La Belle Sauvage chosen as Waterstones book of the year

Managing director James Daunt says staff showed overwhelming enthusiasm for Philip Pullman’s return after 17 years to the world of Northern Lights

Philip Pullman’s return to the world of Lyra Belacqua, La Belle Sauvage, has picked up its first award: the Waterstones book of the year.

The novel, which is already a bestseller on both sides of the Atlantic, begins 10 years before Northern Lights and tells the story of an apocalyptic flood and how a young boy, Malcolm, teams up with an older girl, Alice, to save the infant Lyra from a sinister plot.

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La Belle Sauvage chosen as Waterstones book of the year

Managing director James Daunt says staff showed overwhelming enthusiasm for Philip Pullman’s return after 17 years to the world of Northern Lights

Philip Pullman’s return to the world of Lyra Belacqua, La Belle Sauvage, has picked up its first award: the Waterstones book of the year.

The novel, which is already a bestseller on both sides of the Atlantic, begins 10 years before Northern Lights and tells the story of an apocalyptic flood and how a young boy, Malcolm, teams up with an older girl, Alice, to save the infant Lyra from a sinister plot.

Continue reading...

Elizabeth-Jane Burnett: ‘Swimming can give you the optimism to keep going’

Swims is a work of poetry that follows its author into open waters around the UK, where she finds both simple pleasure and more complicated political hope

“What can I do as a person on the planet, as a human being, as a writer, as the unique set of things that I am?” asks Elizabeth-Jane Burnett. “How can I help the environment?” For a writer and scholar who has been exploring the natural world and alternatives to capitalism in pamphlets, exhibitions and academic papers, the response to environmental catastrophe was clear: poetry.

Swims, her first book, is one long poem that follows the author as she dives into open water across England and Wales, plunging into rivers, lakes and seas in a watery circuit that takes in the Ouse, the Teign, the Channel, Grasmere and King’s Cross Pond in London. Some sections record a process or ritual – ...

Amazon’s Kindle turns 10: have ebooks clicked with you yet?

A decade after Jeff Bezos launched a revolution in reading – and a $1bn money-spinner – much has changed in the book trade. But how has it affected readers?

George W Bush was in the White House, Chris Brown was topping the Billboard chart and Jeff Bezos … well, on 19 November 2007, Jeff Bezos was doing “the most important thing we’ve ever done” and launching the Amazon Kindle.

The first Kindles were chunky things about the same size as a paperback, weighing a smidgeon less than 300g. They had wonky little keyboards and a little wheel for scrolling up and down a grey and black screen. But Bezos was never aiming for a flashy design. Speaking at the launch in New York, he said that all he wanted was a device that could “disappear”.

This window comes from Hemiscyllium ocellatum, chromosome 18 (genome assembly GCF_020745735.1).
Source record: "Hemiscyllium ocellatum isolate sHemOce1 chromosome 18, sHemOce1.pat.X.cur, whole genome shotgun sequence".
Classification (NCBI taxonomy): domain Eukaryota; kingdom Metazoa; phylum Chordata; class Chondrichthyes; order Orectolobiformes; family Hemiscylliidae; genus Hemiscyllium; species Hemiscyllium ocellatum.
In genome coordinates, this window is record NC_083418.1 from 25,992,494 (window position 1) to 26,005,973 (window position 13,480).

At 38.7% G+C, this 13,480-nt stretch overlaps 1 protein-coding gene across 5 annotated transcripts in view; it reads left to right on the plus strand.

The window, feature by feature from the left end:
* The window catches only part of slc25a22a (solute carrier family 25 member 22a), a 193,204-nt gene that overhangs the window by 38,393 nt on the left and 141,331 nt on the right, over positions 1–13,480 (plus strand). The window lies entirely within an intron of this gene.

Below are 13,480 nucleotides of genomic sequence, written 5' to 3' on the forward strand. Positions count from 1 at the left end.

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Nick Harkaway: ‘I have a firework going off in my head and I have to describe it’

The novelist on technology, surveillance and having John le Carré for a father

If everybody was incredibly committed to acts of kindness and charity in a ubiquitous circle of love and whatever,” Nick Harkaway waves his hands as the words come tumbling out, “we’d be living in a utopia now. People would walk out into the street and make sure their neighbours are OK, the way they do after earthquakes.” He stops, looks around the light study at the top of his house in Belsize Park, north London, and tries to work out how he’s got from the all-seeing surveillance at the heart of his latest novel to historical materialism. “I’ve strayed again … what was the question?”

The breakneck whirl of Harkaway’s conversation is a bit like his fiction, ideas fizzing off in every direction as it hurtles along. His fourth novel, Gnomon, is no ...

Survey finds more than half of people in book trade have experienced sexual harassment

Poll by the Bookseller finds 54% of female respondents reporting sexual ‘harassment, assault or predatory behaviour’

A survey suggests that more than half of people working in the books industry have experienced sexual harassment, with 54% of women and 34% of men reporting “harassment, assault or predatory behaviour”.

The anonymous online poll was conducted by the industry magazine the Bookseller, gathering together responses from 388 people including booksellers, agents, authors and event organisers.

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Chris D Thomas Inheritors of the Earth first book interview

African rhinos in the Mediterreanean, French butterflies in southern England... the biologist on how dynamic ecology offers hope in a changing world After a lifetime out in the field, measuring the egg-laying preferences of Californian butterflies or counting plant species living in and around Birmingham, ecologist Chris D Thomas is no typical debut author. But like so many writers, his first book, Inheritors of the Earth, has been germinating for some time. The seeds were sown in the early 2000s: Thomas was researching ways of saving animals and plants threatened by climate change, when he began to focus on the inconsistencies in attitudes to the ebb and flow of nature. “When things died out or declined it was seen as a loss,” he says, “but when new things arrived it was either ignored or also counted effectively as a loss, because it was seen as a departure from how things ...